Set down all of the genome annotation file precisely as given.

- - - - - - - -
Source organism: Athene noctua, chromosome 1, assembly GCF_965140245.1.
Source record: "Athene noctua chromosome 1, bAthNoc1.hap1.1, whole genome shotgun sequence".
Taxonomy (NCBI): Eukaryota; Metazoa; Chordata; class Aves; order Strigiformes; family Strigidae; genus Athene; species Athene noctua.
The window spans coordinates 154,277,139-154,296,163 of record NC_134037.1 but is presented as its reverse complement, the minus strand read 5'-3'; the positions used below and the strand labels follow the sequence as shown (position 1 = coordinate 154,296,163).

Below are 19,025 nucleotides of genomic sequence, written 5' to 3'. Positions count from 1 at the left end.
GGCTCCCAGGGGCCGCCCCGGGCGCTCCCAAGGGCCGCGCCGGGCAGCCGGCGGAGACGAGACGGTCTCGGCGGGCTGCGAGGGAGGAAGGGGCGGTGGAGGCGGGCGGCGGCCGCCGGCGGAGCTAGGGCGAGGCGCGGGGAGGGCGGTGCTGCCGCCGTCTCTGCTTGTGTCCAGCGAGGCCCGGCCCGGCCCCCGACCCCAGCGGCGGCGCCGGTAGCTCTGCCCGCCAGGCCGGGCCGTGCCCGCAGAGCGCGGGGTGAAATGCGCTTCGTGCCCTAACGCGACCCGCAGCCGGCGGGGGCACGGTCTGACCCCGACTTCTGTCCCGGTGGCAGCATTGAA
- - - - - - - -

Source organism: Athene noctua, chromosome 1, assembly GCF_965140245.1.
Source record: "Athene noctua chromosome 1, bAthNoc1.hap1.1, whole genome shotgun sequence".
Taxonomy (NCBI): Eukaryota; Metazoa; Chordata; class Aves; order Strigiformes; family Strigidae; genus Athene; species Athene noctua.
The window spans coordinates 154,277,139-154,296,163 of record NC_134037.1 but is presented as its reverse complement, the minus strand read 5'-3'; the positions used below and the strand labels follow the sequence as shown (position 1 = coordinate 154,296,163).

Below are 19,025 nucleotides of genomic sequence, written 5' to 3'. Positions count from 1 at the left end.
GGCTCCCAGGGGCCGCCCCGGGCGCTCCCAAGGGCCGCGCCGGGCAGCCGGCGGAGACGAGACGGTCTCGGCGGGCTGCGAGGGAGGAAGGGGCGGTGGAGGCGGGCGGCGGCCGCCGGCGGAGCTAGGGCGAGGCGCGGGGAGGGCGGTGCTGCCGCCGTCTCTGCTTGTGTCCAGCGAGGCCCGGCCCGGCCCCCGACCCCAGCGGCGGCGCCGGTAGCTCTGCCCGCCAGGCCGGGCCGTGCCCGCAGAGCGCGGGGTGAAATGCGCTTCGTGCCCTAACGCGACCCGCAGCCGGCGGGGGCACGGTCTGACCCCGACTTCTGTCCCGGTGGCAGCATTGAA